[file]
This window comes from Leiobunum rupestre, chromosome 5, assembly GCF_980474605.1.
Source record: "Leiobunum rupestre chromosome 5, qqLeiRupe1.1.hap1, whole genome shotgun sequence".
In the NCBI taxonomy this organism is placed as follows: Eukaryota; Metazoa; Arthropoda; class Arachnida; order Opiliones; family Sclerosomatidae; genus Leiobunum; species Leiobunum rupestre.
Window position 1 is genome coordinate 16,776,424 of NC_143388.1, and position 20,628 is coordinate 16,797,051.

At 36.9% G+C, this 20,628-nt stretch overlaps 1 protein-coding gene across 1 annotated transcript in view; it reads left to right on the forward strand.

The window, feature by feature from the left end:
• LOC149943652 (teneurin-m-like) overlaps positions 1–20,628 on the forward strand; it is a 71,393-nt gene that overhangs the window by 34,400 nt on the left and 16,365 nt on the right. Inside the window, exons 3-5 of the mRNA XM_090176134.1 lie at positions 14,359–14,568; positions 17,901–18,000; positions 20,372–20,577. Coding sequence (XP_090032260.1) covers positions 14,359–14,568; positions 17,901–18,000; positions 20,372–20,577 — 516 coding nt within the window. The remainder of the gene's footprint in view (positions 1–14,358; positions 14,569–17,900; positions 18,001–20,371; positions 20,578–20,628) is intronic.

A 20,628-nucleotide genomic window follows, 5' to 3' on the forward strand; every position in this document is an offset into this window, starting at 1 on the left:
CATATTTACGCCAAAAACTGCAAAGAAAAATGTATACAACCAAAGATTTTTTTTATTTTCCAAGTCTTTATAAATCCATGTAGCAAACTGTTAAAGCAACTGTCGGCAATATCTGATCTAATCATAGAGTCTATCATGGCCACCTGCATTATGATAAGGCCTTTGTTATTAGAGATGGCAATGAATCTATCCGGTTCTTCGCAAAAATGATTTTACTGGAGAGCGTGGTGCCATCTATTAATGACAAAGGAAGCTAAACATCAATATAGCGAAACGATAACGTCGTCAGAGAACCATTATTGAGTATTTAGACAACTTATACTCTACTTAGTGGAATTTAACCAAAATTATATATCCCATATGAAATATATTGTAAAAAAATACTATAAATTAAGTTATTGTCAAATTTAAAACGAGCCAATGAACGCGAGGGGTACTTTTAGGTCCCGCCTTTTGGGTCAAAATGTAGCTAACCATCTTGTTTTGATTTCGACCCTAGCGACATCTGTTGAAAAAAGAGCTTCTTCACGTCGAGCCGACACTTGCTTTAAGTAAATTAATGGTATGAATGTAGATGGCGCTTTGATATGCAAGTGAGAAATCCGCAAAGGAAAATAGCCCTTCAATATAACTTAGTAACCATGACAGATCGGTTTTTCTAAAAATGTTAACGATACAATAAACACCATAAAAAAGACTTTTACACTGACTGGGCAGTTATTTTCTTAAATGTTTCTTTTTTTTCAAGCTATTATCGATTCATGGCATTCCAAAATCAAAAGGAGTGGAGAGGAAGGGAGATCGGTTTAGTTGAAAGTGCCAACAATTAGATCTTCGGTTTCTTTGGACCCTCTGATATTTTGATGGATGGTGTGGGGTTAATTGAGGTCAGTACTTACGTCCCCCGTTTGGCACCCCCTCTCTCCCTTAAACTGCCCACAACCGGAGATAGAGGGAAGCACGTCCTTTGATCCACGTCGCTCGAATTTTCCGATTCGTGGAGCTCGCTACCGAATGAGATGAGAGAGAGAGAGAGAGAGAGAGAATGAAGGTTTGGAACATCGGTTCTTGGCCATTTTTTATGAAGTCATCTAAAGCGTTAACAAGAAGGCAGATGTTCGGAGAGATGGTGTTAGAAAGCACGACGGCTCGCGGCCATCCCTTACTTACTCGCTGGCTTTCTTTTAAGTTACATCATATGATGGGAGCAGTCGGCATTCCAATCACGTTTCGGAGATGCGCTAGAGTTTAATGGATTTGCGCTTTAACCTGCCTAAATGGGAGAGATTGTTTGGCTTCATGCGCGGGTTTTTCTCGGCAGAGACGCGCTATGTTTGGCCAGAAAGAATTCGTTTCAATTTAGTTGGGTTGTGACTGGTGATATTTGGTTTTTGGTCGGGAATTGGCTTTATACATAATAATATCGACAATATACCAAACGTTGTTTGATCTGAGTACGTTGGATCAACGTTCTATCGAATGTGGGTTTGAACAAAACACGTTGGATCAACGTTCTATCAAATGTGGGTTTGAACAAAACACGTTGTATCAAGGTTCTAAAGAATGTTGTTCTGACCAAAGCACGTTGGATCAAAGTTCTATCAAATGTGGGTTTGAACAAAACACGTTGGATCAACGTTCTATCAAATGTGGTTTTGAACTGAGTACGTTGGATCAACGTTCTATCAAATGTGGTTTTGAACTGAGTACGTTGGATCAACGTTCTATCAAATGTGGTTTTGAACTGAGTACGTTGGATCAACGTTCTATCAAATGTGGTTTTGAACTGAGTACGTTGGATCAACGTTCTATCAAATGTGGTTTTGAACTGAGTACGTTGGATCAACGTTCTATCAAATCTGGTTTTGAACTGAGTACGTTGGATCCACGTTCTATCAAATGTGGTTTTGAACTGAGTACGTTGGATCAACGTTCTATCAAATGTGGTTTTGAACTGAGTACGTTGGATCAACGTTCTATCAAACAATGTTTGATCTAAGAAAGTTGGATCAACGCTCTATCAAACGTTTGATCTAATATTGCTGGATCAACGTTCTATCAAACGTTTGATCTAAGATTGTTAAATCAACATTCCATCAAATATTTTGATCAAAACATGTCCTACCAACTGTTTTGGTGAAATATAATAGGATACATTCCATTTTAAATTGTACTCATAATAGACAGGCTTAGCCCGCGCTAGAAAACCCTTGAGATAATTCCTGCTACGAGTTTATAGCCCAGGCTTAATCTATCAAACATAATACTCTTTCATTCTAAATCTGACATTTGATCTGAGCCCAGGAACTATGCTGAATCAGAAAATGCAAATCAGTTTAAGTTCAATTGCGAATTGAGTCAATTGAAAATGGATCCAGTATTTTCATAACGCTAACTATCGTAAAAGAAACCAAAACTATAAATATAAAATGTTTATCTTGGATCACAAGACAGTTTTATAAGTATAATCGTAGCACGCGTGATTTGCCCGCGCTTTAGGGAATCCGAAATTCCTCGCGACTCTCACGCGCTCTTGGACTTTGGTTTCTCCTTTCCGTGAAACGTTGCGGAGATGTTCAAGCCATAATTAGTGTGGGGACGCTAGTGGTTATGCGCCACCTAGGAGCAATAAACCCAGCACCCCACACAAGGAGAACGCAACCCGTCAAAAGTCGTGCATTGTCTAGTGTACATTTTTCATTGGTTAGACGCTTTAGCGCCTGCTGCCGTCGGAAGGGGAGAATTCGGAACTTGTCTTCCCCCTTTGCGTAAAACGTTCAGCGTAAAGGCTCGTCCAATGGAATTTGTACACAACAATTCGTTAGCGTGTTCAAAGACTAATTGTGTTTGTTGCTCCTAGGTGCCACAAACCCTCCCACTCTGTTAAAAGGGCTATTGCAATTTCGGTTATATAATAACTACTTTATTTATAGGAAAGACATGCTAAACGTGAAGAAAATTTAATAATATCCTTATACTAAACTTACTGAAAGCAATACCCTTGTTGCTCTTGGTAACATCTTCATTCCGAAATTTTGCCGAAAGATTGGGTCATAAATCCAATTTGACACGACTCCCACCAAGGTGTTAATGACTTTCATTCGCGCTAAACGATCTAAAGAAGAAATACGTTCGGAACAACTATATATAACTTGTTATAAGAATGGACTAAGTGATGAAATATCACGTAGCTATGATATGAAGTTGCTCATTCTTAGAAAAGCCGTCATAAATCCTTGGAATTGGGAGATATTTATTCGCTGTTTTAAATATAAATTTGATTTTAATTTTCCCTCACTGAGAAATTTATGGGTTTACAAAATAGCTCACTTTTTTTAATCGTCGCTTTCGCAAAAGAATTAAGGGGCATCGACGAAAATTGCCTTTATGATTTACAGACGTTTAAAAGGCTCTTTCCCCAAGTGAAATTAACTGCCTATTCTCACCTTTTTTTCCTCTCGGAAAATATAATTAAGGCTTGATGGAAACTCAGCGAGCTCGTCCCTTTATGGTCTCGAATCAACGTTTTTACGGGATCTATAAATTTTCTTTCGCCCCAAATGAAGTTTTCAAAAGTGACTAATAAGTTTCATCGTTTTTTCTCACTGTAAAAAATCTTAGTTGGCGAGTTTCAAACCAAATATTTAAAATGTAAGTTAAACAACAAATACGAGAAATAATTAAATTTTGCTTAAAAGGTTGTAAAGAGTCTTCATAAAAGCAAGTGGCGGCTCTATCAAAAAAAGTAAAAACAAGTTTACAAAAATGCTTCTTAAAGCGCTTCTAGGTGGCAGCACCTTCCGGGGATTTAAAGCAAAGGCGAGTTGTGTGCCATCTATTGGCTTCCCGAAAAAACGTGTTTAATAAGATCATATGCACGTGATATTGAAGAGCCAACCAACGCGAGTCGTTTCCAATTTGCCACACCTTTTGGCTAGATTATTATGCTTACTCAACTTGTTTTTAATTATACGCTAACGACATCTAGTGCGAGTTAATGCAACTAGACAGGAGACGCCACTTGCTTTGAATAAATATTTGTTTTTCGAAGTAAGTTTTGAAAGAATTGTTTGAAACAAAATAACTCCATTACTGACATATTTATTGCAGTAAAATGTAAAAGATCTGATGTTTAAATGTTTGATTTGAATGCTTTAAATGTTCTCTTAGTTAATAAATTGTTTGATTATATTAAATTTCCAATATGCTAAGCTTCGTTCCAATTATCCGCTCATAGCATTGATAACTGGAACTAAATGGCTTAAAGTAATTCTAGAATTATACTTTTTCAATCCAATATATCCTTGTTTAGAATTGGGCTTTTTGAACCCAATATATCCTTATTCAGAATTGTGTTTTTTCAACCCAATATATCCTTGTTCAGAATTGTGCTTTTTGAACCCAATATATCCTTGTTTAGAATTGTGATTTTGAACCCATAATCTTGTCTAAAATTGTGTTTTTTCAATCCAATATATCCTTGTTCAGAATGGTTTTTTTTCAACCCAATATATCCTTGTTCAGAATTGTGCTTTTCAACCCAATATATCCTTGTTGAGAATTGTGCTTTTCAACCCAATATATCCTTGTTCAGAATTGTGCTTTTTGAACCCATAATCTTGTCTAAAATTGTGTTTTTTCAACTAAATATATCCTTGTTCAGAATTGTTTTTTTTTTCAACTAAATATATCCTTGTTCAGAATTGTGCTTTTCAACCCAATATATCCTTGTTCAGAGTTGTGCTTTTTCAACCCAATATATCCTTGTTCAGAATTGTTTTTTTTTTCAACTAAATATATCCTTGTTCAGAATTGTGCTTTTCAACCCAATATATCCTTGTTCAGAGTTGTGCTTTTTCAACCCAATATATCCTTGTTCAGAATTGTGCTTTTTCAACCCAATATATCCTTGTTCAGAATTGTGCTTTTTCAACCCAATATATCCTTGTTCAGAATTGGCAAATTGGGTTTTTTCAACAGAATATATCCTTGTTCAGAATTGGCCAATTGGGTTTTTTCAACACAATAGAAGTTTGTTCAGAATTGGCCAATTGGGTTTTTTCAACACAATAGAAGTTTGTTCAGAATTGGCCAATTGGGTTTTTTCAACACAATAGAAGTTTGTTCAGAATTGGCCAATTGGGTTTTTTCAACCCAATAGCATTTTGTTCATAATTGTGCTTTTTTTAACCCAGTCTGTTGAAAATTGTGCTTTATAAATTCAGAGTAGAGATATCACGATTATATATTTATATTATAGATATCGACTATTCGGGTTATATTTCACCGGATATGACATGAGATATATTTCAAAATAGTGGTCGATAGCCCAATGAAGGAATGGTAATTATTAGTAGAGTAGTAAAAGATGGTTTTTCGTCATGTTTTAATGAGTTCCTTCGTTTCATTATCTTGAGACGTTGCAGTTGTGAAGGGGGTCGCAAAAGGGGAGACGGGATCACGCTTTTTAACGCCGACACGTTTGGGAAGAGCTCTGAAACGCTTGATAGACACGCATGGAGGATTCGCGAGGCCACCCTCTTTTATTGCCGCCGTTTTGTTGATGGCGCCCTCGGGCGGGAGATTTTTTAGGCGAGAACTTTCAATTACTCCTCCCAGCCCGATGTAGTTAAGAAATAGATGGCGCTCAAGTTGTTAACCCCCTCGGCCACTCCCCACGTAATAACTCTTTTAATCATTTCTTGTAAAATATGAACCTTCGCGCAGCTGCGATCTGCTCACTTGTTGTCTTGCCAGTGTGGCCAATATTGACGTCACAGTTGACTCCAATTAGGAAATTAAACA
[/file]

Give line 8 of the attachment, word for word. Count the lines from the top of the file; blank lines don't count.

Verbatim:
A 20,628-nucleotide genomic window follows, 5' to 3' on the forward strand; every position in this document is an offset into this window, starting at 1 on the left: